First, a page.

The Adam Smith Review 11:53-66 (2019)

Byron Davies
Universidad Autónoma de Guerrero
In this paper, I investigate under-explored moments in Rousseau’s and Adam Smith’s writings in which each presents speech, and particularly testimony, as a manifestation of the desire for others’ recognition. I begin by considering some features of Rousseau’s understanding of amour-propre (or the desire for recognition from others) as well as that desire’s relevance for the conception of vocal speech (as in its nature passional) at the center of Rousseau’s Essay on the Origin of Languages. Since a feeling of insult is the characteristic response to the thwarting of amour-propre, this connection between amour-propre and vocal speech might help to illuminate the distinctive insult (remarked upon by several philosophers) in having one’s speech act rejected. But there is also something incomplete in this thought insofar as it cannot yet distinguish the rejection involved in, say, not being believed from just any thwarting of amour-propre (or any instance of taking oneself to be demoted in another’s opinion). I then consider the possibility that this latter sort of observation might lie behind not only Adam Smith’s interest in what he calls our “mortification” in not being believed, but also his interest in a distinctive kind of response that we typically think of ourselves as owed, especially in the context of our addressing another person, but whose satisfactoriness consists in its being unforced. I end the paper by considering how Rousseau’s egalitarian political prescriptions (which contrast with the individual psychological maneuvers that Smith offers to those who go unbelieved) can be understood, in part, as aiming to limit the social significance of our dependence on another’s capricious judgment about our trustworthiness.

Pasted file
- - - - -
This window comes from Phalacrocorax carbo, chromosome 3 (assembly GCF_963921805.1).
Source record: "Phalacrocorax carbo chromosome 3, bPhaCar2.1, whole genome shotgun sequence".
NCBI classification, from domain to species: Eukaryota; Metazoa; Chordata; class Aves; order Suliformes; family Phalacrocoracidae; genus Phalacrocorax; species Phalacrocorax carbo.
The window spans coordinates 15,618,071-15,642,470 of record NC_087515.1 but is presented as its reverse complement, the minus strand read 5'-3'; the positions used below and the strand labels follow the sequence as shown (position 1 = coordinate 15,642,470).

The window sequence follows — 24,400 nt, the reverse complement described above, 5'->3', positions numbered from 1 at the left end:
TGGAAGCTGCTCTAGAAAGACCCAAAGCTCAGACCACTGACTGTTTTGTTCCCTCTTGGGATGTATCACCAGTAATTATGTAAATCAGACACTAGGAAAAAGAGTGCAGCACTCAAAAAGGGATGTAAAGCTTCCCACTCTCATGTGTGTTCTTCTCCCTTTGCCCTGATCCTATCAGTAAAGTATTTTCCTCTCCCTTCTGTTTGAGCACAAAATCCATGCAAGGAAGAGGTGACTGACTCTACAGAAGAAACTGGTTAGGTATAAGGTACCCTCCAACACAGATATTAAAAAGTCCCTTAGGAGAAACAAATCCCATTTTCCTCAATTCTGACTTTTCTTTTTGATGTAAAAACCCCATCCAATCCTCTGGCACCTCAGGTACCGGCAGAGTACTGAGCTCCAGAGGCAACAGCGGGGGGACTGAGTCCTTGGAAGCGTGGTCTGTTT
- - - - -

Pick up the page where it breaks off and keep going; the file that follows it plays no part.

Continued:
Keywords Jean-Jacques Rouseau, Adam Smith, speech, testimony
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